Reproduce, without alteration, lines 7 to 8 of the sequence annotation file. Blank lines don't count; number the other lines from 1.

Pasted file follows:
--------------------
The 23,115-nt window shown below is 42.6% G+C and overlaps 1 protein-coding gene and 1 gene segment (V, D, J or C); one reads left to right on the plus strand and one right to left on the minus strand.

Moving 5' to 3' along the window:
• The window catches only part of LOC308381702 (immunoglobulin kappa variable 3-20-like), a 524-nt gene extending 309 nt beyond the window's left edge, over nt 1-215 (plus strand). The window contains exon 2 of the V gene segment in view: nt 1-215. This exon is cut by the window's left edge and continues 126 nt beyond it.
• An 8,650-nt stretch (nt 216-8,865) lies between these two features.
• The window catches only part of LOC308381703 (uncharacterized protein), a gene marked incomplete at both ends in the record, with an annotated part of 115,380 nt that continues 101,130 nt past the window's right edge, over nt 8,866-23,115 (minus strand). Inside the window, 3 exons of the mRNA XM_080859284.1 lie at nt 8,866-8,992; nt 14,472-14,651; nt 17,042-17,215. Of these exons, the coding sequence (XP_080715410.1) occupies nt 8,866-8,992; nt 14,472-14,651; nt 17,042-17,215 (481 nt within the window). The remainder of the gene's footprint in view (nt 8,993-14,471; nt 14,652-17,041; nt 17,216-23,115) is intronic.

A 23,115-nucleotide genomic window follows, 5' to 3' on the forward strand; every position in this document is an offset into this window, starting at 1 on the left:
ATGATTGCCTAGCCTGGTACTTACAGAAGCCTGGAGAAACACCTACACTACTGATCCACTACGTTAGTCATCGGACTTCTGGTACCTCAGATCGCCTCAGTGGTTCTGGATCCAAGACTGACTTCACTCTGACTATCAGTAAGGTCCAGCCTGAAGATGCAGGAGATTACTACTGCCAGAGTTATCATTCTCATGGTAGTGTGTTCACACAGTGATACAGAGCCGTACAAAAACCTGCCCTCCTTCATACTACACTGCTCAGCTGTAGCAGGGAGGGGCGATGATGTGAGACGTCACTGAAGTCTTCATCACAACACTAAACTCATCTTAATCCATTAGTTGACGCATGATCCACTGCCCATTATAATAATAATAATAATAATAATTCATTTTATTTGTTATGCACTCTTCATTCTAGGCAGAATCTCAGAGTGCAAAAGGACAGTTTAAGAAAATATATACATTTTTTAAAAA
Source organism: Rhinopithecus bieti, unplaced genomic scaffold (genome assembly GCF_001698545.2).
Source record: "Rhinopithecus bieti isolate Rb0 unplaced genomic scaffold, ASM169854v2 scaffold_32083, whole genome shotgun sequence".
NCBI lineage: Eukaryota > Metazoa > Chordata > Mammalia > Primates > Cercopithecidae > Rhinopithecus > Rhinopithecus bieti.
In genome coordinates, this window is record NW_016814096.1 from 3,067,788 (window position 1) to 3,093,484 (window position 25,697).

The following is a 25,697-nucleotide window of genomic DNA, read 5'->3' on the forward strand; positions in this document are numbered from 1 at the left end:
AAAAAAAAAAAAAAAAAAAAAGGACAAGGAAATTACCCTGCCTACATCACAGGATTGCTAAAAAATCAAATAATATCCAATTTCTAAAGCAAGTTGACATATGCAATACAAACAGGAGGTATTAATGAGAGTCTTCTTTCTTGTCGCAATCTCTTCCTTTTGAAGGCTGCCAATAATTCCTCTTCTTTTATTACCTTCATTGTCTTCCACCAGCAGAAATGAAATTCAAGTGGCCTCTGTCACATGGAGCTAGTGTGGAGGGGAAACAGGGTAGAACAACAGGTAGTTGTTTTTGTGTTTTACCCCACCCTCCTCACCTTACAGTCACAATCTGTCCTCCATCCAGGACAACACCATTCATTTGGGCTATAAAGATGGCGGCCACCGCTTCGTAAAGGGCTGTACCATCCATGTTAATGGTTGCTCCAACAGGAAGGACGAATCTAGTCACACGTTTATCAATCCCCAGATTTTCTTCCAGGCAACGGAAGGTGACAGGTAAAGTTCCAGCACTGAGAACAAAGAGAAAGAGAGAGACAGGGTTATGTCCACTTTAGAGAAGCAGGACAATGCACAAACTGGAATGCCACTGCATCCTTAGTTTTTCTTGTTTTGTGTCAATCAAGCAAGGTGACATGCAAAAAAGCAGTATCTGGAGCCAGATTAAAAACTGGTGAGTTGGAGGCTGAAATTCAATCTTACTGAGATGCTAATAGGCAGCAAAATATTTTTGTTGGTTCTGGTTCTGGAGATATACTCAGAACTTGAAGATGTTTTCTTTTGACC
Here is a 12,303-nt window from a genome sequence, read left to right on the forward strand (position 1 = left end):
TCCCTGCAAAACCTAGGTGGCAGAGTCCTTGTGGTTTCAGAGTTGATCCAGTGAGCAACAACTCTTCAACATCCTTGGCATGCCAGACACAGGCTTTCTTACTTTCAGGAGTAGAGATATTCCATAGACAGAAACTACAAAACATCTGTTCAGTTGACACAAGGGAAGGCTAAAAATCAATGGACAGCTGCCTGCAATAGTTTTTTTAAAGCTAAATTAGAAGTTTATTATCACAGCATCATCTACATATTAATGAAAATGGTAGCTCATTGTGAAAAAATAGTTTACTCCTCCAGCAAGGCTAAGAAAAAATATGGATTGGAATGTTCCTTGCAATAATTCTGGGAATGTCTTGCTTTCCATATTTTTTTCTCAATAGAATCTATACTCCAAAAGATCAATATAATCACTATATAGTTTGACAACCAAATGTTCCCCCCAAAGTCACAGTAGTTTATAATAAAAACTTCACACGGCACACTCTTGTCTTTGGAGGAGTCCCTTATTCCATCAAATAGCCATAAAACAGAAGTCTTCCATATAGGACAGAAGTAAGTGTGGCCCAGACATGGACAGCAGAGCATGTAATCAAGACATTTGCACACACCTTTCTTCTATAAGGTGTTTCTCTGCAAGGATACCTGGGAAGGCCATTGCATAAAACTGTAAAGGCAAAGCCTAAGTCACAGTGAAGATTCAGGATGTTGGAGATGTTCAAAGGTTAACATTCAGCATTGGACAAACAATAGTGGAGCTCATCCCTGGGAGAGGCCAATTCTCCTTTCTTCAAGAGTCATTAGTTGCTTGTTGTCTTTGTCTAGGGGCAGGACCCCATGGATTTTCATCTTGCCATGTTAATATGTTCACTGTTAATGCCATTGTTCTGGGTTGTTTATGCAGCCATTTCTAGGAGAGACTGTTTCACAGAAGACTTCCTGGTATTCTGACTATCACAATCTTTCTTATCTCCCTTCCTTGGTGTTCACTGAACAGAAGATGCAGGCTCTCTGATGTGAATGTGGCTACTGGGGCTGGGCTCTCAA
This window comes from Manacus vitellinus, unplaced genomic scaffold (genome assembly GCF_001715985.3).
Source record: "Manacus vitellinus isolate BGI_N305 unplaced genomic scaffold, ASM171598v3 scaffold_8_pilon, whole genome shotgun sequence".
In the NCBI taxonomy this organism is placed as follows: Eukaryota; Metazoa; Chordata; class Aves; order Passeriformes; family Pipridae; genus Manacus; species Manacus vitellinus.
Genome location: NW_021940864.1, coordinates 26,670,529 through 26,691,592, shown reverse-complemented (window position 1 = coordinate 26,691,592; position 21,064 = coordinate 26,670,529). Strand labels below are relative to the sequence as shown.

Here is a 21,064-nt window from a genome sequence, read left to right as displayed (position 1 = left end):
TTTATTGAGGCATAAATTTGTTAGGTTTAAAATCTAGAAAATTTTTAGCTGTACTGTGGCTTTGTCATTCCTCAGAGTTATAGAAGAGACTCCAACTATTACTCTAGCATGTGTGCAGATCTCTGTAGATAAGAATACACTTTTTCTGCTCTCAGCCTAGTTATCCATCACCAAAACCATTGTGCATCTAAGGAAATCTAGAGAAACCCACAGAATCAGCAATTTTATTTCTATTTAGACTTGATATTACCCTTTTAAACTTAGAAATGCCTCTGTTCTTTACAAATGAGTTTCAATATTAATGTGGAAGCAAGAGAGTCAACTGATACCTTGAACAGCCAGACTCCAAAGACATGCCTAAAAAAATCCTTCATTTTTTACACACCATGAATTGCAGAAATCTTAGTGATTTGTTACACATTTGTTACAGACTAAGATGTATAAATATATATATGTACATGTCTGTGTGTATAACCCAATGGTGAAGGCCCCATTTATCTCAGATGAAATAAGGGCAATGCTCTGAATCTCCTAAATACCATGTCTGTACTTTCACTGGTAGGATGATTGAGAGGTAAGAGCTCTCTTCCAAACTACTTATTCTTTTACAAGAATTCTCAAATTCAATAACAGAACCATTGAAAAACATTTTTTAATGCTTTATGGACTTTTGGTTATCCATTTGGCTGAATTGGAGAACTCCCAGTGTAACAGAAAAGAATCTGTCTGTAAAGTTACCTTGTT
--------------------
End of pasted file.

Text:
ATGATTGCCTAGCCTGGTACTTACAGAAGCCTGGAGAAACACCTACACTACTGATCCACTACGTTAGTCATCGGACTTCTGGTACCTCAGATCGCCTCAGTGGTTCTGGATCCAAGACTGACTTCACTCTGACTATCAGTAAGGTCCAGCCTGAAGATGCAGGAGATTACTACTGCCAGAGTTATCATTCTCATGGTAGTGTGTTCACACAGTGATACAGAGCCGTACAAAAACCTGCCCTCCTTCATACTACACTGCTCAGCTGTAGCAGGGAGGGGCGATGATGTGAGACGTCACTGAAGTCTTCATCACAACACTAAACTCATCTTAATCCATTAGTTGACGCATGATCCACTGCCCATTATAATAATAATAATAATAATAATTCATTTTATTTGTTATGCACTCTTCATTCTAGGCAGAATCTCAGAGTGCAAAAGGACAGTTTAAGAAAATATATACATTTTTTAAAAA
Source organism: Rhinopithecus bieti, unplaced genomic scaffold (genome assembly GCF_001698545.2).